By John C. Bevier

No one ever expects to have to use their CPR training, but when a life is in jeopardy, trained responders often act first and think about it later. Such is the case for Jason Biggs and Brent Dorenkamp, who saved Christopher J. Cramarossa’s life during the Smile Train Sprint Triathlon last year. Thanks to their heroic efforts, the American Red Cross presented them with a medal award ceremony and a certificate of merit signed by President Barack Obama. These are the highest awards bestowed by the Red Cross to individuals who save or sustain a human life.

“Within a few minutes after the race, I passed out and do not remember much until I was revived,” says Cramarossa. “When the paramedics arrived, they told me that I had sustained a heart attack and they were bringing me to WakeMed Hospital, where doctors installed two stents in the second large artery that runs along the back side of the heart.”

Biggs and Dorenkamp used an automated external defibrillator (AED) on Cramarossa when he collapsed soon after crossing the finish line and then failed to respond to CPR. Both men work for Finish Strong Event Production Co. and are Red Cross-certified after completing CPR/AED/first aid training. 

Biggs and Dorenkamp received their certificates of merit from John Bevier, then a Red Cross regional representative, and Barry Porter, Red Cross regional chief executive officer. The certificates are signed by Obama and the chairman of the American Red Cross. In addition, Biggs and Dorenkamp will receive citations and medals in recognition of their achievement.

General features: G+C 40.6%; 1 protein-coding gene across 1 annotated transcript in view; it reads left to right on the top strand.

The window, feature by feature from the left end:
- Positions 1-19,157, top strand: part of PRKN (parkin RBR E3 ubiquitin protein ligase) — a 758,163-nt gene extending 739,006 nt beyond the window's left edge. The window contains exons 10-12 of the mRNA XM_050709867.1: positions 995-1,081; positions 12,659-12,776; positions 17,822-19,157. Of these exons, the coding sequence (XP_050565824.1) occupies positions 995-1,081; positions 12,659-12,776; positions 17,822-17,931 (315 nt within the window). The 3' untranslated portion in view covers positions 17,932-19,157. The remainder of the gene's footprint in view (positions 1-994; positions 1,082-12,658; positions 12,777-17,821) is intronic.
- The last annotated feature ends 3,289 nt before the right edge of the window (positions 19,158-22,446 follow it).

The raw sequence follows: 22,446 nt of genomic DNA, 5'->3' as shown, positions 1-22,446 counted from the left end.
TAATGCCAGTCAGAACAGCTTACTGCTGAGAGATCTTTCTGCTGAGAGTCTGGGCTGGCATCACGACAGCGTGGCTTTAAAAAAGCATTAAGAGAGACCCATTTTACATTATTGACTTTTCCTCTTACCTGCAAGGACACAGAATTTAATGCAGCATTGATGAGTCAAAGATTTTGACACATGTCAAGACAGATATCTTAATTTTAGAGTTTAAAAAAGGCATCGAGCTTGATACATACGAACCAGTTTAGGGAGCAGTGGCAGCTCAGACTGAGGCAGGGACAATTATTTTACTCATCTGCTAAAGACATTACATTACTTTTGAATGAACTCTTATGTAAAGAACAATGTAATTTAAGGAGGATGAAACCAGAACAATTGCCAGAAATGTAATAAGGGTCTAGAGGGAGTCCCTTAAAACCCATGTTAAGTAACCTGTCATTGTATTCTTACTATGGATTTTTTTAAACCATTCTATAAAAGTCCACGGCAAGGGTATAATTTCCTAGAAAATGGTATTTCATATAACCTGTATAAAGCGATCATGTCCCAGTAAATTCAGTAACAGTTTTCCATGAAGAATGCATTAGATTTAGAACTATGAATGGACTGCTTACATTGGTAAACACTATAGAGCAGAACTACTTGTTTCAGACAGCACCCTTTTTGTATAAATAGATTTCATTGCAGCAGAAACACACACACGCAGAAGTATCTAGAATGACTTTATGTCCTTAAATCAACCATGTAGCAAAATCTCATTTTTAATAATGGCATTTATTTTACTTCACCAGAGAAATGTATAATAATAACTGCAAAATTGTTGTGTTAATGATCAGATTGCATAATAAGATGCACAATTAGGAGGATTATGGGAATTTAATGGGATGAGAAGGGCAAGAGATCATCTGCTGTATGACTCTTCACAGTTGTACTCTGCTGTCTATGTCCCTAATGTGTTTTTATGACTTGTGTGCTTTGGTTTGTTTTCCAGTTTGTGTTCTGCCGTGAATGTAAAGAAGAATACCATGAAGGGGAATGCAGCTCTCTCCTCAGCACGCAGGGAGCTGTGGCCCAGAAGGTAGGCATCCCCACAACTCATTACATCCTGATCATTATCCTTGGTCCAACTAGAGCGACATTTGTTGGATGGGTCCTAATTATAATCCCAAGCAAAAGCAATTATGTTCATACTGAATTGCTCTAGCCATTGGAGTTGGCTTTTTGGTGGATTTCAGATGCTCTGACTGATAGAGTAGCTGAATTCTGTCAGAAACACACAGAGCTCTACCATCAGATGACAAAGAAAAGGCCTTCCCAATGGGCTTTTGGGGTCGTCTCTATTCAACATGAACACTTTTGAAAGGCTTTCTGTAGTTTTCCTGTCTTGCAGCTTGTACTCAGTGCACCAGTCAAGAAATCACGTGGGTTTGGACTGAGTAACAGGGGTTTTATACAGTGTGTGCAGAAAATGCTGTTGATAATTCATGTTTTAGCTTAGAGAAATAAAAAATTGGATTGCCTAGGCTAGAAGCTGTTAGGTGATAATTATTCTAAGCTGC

“Emergencies occur every day …,” says Porter. “Make sure your family and household members have the skills and confidence to act in an emergency until help arrives.”

Sudden cardiac arrest or heart attack can happen to almost anyone at any time and is one of the leading causes of death in the U.S. On an average day in the United States, nearly 1,000 adults die from sudden cardiac arrest, a total of 350,00 per year. An AED is the only effective treatment for restoring a regular heart rhythm during sudden cardiac arrest and is an easy-to-operate tool for someone with no medical background.

Time is of the essence. Defibrillation within the first minute of sudden cardiac arrest can save the life of up to 90% of its victims. However, with each minute of delay until defibrillation, the survival rate drops by 10%, according to the American Heart Association. For more information about the purchase of an AED or to register for CPR/AED and first aid training, visit the American Red Cross at

CPR rescue attempts using AEDs improves survival rates by as much as 49%.  Another remarkable statistic…  20,000 to 100,000 lives could be saved each year if defibrillation was readily available.

“Taking  a Red Cross First Aid and CPR/AED course is a great New Year’s resolution,” Barry Porter said. Information about courses and how to register is at

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John C. Bevier is a triathlete who has worked for the American Red Cross as a Lifeline Solutions Specialist.  He is available for new opportunities that focus on business management and development, or  sales and marketing.  919-946-8620